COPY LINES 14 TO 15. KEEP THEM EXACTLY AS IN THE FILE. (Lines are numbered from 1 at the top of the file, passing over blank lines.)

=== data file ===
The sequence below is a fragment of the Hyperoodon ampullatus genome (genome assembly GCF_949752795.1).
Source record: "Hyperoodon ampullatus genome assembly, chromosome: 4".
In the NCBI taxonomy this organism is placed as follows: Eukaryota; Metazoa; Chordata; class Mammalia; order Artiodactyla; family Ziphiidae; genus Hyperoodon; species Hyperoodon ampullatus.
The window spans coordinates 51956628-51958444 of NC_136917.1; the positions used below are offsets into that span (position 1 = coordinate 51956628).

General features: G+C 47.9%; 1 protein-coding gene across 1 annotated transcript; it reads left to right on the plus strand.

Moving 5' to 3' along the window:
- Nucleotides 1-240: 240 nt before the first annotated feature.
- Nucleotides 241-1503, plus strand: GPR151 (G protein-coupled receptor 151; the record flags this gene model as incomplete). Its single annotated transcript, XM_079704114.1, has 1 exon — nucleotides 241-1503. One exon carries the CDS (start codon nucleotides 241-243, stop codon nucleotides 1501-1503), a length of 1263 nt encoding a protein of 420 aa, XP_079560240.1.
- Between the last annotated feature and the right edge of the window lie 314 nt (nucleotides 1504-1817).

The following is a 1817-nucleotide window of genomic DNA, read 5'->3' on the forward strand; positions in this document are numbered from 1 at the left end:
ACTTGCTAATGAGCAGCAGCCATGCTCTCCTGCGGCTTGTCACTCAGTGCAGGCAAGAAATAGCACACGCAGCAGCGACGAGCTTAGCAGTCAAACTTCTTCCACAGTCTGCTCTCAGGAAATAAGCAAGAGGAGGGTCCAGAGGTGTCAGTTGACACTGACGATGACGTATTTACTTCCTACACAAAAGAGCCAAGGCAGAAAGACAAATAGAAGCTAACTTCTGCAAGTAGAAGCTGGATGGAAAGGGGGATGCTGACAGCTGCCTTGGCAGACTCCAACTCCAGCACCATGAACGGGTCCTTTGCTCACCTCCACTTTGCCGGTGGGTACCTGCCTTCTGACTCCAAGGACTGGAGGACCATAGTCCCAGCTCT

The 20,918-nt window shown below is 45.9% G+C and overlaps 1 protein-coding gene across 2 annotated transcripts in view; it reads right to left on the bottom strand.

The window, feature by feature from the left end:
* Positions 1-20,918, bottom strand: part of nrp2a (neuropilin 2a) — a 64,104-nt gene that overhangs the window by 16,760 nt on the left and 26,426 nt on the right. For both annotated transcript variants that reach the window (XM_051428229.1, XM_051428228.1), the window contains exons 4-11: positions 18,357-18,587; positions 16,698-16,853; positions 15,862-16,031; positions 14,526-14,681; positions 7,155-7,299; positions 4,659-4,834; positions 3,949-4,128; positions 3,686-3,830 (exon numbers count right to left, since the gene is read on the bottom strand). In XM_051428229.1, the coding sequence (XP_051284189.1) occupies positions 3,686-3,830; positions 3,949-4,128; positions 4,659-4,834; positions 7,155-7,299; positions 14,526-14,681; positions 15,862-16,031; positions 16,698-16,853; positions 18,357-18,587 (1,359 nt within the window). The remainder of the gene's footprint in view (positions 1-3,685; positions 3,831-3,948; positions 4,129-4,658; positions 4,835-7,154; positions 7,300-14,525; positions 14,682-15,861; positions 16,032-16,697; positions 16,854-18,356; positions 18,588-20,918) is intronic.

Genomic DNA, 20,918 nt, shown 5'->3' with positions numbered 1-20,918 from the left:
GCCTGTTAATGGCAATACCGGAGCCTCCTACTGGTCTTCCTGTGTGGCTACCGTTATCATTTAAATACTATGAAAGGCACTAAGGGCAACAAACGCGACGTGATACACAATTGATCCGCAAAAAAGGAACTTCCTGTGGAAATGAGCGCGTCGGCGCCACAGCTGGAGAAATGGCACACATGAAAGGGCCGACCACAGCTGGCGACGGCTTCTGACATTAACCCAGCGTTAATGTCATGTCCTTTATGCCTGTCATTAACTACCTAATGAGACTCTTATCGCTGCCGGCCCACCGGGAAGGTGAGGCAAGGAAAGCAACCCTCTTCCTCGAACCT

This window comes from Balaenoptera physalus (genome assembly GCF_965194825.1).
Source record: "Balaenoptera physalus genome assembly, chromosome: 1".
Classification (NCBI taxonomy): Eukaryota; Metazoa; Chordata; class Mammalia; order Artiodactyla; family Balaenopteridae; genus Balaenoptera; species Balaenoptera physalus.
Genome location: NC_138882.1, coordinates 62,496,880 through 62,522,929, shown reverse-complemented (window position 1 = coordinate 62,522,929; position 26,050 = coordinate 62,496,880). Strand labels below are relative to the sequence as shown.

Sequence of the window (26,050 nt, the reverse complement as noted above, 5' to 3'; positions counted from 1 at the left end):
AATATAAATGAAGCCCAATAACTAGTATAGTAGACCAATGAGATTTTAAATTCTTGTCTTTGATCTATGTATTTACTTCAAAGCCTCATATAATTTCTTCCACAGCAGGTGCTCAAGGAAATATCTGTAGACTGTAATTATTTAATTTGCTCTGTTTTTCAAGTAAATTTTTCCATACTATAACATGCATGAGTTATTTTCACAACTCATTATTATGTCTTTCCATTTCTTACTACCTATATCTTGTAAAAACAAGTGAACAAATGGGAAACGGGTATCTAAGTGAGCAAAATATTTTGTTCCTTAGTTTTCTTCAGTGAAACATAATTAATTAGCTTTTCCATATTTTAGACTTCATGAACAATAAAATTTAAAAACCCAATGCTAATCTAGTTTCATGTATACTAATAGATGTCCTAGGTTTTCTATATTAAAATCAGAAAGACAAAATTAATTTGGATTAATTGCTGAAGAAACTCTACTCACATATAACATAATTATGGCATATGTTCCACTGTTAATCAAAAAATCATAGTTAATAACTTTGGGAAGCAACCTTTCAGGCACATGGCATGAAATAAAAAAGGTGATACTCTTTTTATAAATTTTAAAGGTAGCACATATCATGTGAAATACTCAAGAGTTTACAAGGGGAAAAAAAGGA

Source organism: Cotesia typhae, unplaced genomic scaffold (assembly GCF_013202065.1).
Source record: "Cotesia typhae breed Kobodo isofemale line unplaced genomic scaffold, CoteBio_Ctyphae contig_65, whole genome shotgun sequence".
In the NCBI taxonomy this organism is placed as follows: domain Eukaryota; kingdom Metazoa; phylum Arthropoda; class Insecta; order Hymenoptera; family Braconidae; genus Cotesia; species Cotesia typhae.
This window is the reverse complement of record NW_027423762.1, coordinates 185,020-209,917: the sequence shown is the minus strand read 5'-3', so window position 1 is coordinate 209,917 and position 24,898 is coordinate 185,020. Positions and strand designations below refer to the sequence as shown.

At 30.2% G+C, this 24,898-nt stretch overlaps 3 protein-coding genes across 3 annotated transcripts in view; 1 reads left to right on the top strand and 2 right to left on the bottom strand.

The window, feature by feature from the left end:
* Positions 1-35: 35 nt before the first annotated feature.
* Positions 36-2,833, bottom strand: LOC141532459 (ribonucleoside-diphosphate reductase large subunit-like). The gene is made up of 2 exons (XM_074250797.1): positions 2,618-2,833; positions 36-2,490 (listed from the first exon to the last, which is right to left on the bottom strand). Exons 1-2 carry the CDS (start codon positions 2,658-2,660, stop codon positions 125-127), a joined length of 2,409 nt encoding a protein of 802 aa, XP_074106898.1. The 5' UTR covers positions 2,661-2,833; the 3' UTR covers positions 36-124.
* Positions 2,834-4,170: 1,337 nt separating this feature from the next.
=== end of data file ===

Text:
* Positions 1-20,918, bottom strand: part of nrp2a (neuropilin 2a) — a 64,104-nt gene that overhangs the window by 16,760 nt on the left and 26,426 nt on the right. For both annotated transcript variants that reach the window (XM_051428229.1, XM_051428228.1), the window contains exons 4-11: positions 18,357-18,587; positions 16,698-16,853; positions 15,862-16,031; positions 14,526-14,681; positions 7,155-7,299; positions 4,659-4,834; positions 3,949-4,128; positions 3,686-3,830 (exon numbers count right to left, since the gene is read on the bottom strand). In XM_051428229.1, the coding sequence (XP_051284189.1) occupies positions 3,686-3,830; positions 3,949-4,128; positions 4,659-4,834; positions 7,155-7,299; positions 14,526-14,681; positions 15,862-16,031; positions 16,698-16,853; positions 18,357-18,587 (1,359 nt within the window). The remainder of the gene's footprint in view (positions 1-3,685; positions 3,831-3,948; positions 4,129-4,658; positions 4,835-7,154; positions 7,300-14,525; positions 14,682-15,861; positions 16,032-16,697; positions 16,854-18,356; positions 18,588-20,918) is intronic.

Genomic DNA, 20,918 nt, shown 5'->3' with positions numbered 1-20,918 from the left: